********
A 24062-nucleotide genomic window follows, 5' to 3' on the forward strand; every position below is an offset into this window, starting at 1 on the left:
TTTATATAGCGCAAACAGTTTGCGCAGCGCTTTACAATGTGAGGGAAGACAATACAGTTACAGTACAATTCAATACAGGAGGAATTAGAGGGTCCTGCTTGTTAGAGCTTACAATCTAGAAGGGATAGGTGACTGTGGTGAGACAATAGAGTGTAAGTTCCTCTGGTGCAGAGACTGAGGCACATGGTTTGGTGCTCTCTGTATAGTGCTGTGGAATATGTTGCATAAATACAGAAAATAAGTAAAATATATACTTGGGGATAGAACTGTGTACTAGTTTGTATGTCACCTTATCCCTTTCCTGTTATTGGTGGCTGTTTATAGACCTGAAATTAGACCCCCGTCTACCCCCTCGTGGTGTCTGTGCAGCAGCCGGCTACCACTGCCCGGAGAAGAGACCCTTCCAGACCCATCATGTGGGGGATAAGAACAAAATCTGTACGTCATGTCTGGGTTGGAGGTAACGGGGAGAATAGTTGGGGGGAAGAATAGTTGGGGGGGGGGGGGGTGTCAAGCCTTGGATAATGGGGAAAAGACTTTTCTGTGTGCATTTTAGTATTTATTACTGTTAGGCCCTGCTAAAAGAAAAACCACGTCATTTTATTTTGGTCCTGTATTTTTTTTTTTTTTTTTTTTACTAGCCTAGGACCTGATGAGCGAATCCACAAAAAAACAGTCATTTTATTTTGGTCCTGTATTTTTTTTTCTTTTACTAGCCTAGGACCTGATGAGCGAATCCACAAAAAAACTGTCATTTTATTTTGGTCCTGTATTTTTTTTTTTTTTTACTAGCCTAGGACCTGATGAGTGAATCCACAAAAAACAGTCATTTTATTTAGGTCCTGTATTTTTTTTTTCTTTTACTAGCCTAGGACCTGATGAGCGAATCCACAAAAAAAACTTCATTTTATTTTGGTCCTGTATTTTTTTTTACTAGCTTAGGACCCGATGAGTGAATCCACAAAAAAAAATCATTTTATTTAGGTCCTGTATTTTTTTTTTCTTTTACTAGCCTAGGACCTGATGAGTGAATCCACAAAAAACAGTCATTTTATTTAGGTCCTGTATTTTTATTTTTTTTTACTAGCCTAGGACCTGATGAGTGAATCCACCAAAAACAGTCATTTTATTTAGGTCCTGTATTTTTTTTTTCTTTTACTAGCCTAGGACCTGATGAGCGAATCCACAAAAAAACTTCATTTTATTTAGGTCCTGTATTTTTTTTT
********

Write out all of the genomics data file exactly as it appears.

A 24062-nucleotide genomic window follows, 5' to 3' on the forward strand; every position below is an offset into this window, starting at 1 on the left:
TTTATATAGCGCAAACAGTTTGCGCAGCGCTTTACAATGTGAGGGAAGACAATACAGTTACAGTACAATTCAATACAGGAGGAATTAGAGGGTCCTGCTTGTTAGAGCTTACAATCTAGAAGGGATAGGTGACTGTGGTGAGACAATAGAGTGTAAGTTCCTCTGGTGCAGAGACTGAGGCACATGGTTTGGTGCTCTCTGTATAGTGCTGTGGAATATGTTGCATAAATACAGAAAATAAGTAAAATATATACTTGGGGATAGAACTGTGTACTAGTTTGTATGTCACCTTATCCCTTTCCTGTTATTGGTGGCTGTTTATAGACCTGAAATTAGACCCCCGTCTACCCCCTCGTGGTGTCTGTGCAGCAGCCGGCTACCACTGCCCGGAGAAGAGACCCTTCCAGACCCATCATGTGGGGGATAAGAACAAAATCTGTACGTCATGTCTGGGTTGGAGGTAACGGGGAGAATAGTTGGGGGGAAGAATAGTTGGGGGGGGGGGGGGTGTCAAGCCTTGGATAATGGGGAAAAGACTTTTCTGTGTGCATTTTAGTATTTATTACTGTTAGGCCCTGCTAAAAGAAAAACCACGTCATTTTATTTTGGTCCTGTATTTTTTTTTTTTTTTTTTTTACTAGCCTAGGACCTGATGAGCGAATCCACAAAAAAACAGTCATTTTATTTTGGTCCTGTATTTTTTTTTCTTTTACTAGCCTAGGACCTGATGAGCGAATCCACAAAAAAACTGTCATTTTATTTTGGTCCTGTATTTTTTTTTTTTTTTACTAGCCTAGGACCTGATGAGTGAATCCACAAAAAACAGTCATTTTATTTAGGTCCTGTATTTTTTTTTTCTTTTACTAGCCTAGGACCTGATGAGCGAATCCACAAAAAAAACTTCATTTTATTTTGGTCCTGTATTTTTTTTTACTAGCTTAGGACCCGATGAGTGAATCCACAAAAAAAAATCATTTTATTTAGGTCCTGTATTTTTTTTTTCTTTTACTAGCCTAGGACCTGATGAGTGAATCCACAAAAAACAGTCATTTTATTTAGGTCCTGTATTTTTATTTTTTTTTACTAGCCTAGGACCTGATGAGTGAATCCACCAAAAACAGTCATTTTATTTAGGTCCTGTATTTTTTTTTTCTTTTACTAGCCTAGGACCTGATGAGCGAATCCACAAAAAAACTTCATTTTATTTAGGTCCTGTATTTTTTTTT